Groundbreaking researcher Gardner dies at 91
Allen Gardner, whose groundbreaking research with his late wife Beatrix “Trixie” Gardner involving the chimpanzee Washoe made headlines around the world when Washoe became the first non-human to learn American Sign Language in the late 1960s , died on August 20 at his home in Reno. . He was 91 years old.
Gardner was a faculty member in the University’s Psychology Department from 1963 until his retirement in 2010. His wife and wife’s cross-encouragement work with Washoe was done in their research lab located in their Reno home, known as “The Ranch.” Allen and Beatrix, known as “Trixie,” replicated their success between 1972 and 1981 with four additional baby chimps, Moja, Pili, Tatu, and Dar.
Allen and Trixie adopted the 10-month-old Washoe in 1966. In the backyard of their home in Reno, the two psychology teachers began teaching Washoe American Sign Language. In 1967, when Washoe was about 15 months old, they reported the first results to a meeting of the American Association for the Advancement of Science in New York. The Gardners reported that Washoe had learned signs for many words. The New York Times wrote that “The Gardners reported that the chimpanzee created phrases like ‘water birds’ for a pair of swans and ‘open flower’ for access to a flower garden. “
Their findings have caught the attention of researchers around the world. “It was absolutely groundbreaking work,” said Duane Rumbaugh, a scientist emeritus at the Great Ape Trust of Iowa, a nationally recognized research center, in 2007. The new Washoe signing the words “water” and ” bird “was akin to” getting an SOS from space, “Harvard psychologist Roger Brown said in 2007.
The Gardners’ research results sparked a torrent of cognitive research over the next decade. Their fame has helped to strengthen the national prestige of the University.
Heather Hardy, the former dean of the College of Liberal Arts, recalled how widespread knowledge of the Gardners’ work was.
“When I was an undergraduate linguistics student in college, research done with Washoe and the other chimpanzees was included in every introductory linguistics textbook,” Hardy said in an interview with Nevada Today in 2007. Hardy had attended Rice University as an undergraduate student in the 1970s. “The research was interesting and innovative, and it attracted many students to the discipline. People like the idea of being able to communicate with animals, but linguists hope this research will shed light on the nature of human language as well. “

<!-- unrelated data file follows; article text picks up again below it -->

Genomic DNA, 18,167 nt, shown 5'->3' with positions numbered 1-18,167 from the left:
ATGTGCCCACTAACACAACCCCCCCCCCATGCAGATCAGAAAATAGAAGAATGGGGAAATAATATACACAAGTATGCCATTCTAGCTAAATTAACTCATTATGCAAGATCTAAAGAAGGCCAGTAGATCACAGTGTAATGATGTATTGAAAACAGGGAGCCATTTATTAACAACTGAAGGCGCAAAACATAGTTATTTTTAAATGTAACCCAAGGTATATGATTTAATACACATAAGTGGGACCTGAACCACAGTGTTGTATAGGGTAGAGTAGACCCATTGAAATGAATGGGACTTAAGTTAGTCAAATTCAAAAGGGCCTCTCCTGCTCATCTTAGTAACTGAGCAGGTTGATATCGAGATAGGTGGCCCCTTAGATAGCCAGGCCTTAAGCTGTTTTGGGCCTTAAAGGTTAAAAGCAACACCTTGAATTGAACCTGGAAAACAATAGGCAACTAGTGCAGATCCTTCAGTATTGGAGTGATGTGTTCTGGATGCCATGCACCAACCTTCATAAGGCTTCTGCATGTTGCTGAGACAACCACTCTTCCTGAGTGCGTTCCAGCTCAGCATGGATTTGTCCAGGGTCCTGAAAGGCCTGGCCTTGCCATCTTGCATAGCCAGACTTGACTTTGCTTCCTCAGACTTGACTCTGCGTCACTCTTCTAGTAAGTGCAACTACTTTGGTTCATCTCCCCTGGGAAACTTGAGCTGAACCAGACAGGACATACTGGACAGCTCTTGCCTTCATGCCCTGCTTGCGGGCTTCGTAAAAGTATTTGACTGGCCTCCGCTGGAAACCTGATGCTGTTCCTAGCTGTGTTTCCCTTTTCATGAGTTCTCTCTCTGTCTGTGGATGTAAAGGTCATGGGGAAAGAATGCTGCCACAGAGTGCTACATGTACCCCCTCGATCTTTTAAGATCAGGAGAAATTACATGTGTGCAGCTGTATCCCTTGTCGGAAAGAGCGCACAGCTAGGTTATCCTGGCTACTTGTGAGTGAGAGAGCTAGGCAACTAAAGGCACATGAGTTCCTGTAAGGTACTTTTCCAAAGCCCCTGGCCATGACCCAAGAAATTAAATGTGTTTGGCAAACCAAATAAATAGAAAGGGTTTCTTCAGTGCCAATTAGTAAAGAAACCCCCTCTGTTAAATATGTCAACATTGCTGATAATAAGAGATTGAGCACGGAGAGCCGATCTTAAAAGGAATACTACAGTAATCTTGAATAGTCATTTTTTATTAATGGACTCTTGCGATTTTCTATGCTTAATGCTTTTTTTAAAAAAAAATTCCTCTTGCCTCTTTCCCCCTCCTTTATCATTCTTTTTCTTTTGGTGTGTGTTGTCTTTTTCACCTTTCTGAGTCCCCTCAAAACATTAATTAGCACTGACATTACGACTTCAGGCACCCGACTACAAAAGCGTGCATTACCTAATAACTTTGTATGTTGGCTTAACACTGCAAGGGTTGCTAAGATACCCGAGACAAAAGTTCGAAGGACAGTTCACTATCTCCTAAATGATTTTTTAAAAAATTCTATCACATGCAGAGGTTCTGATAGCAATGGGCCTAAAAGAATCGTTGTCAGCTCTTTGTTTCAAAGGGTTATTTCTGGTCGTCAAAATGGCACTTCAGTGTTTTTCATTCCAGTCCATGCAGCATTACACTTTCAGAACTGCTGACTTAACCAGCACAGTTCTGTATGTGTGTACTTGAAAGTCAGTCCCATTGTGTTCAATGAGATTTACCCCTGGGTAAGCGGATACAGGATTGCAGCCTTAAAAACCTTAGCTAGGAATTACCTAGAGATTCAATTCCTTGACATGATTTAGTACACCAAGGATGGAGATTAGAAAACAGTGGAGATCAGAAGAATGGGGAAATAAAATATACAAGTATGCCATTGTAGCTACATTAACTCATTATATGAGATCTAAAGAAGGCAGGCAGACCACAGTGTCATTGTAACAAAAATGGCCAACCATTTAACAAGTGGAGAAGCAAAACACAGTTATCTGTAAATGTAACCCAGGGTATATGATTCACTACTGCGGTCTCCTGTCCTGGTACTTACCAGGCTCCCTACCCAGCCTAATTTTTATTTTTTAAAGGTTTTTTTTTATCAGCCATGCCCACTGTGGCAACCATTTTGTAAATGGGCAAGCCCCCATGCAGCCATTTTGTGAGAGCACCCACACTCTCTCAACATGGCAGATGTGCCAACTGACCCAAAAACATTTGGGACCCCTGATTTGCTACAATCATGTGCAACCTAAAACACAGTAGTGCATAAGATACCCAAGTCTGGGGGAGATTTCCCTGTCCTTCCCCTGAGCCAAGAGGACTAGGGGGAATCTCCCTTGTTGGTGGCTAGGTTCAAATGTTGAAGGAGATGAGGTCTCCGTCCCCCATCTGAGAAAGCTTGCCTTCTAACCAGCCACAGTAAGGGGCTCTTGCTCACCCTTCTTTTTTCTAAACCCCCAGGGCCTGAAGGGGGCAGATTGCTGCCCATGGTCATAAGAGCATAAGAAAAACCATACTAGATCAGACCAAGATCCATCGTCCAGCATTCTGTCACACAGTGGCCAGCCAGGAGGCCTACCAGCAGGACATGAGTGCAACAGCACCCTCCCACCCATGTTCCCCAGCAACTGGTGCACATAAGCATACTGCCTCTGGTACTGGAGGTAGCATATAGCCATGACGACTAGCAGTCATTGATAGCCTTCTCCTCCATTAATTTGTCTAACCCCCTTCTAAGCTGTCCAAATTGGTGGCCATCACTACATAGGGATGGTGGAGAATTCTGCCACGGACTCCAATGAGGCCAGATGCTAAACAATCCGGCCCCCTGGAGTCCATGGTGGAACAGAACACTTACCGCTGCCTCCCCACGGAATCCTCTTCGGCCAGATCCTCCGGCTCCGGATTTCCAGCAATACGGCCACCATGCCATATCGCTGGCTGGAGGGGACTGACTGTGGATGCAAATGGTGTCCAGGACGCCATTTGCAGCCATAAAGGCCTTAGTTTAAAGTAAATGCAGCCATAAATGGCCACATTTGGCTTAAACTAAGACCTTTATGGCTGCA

Hardy added, “I was very happy to come to the University as the Dean of a world-class psychology department which includes such a respected researcher. Dr Gardner has made important research contributions in a number of disciplines.
Robert Allen Gardner was born in Brooklyn, New York, on February 21, 1930. His father was a delivery boy for a smuggler. According to Gardner’s obituary, his father and mother would bring baby Allen with them during childbirth. They seemed to be such a sweet young family that people never knew what they were doing. Allen loved being able to claim his criminal role during Prohibition and beamed every time he told the story.
Gardner received his BA from New York University in 1950, then his MA from Columbia University in 1951. He received his doctorate. from Northwestern University in 1954, where he studied learning theory under the direction of renowned psychologist Dr Benton Underwood. His first research position was at the Army Medical Research Laboratory. At a talk on “Love,” given by famous psychologist Harry Harlow, Allen met Trixie, who in 1961 became his wife and research collaborator. The couple moved to the University of Nevada at Reno (UNR) in 1963.
Allen Gardner began his college career studying the principles of learning in rats. However, it was the Gardner’s pioneering cross-chimpanzee studies, beginning with Washoe in 1966, that gave it media prominence.
Allen and Trixie, then both psychology professors at UNR, insisted on rigorous methods even under the seemingly lax conditions of their cross-host lab. The relaxed home-like conditions provided the chimpanzees with an environment that resembled that of human infants. Strict controls during testing ruled out the possibility of directing, ensuring that all signs produced by the chimpanzees came from them. The Gardners continued to publish new analyzes on the years of data they had collected long after the last chimpanzees left Reno in 1981. In 1989 they published the book Teaching sign language to chimpanzees chronicle of cross-promotion research.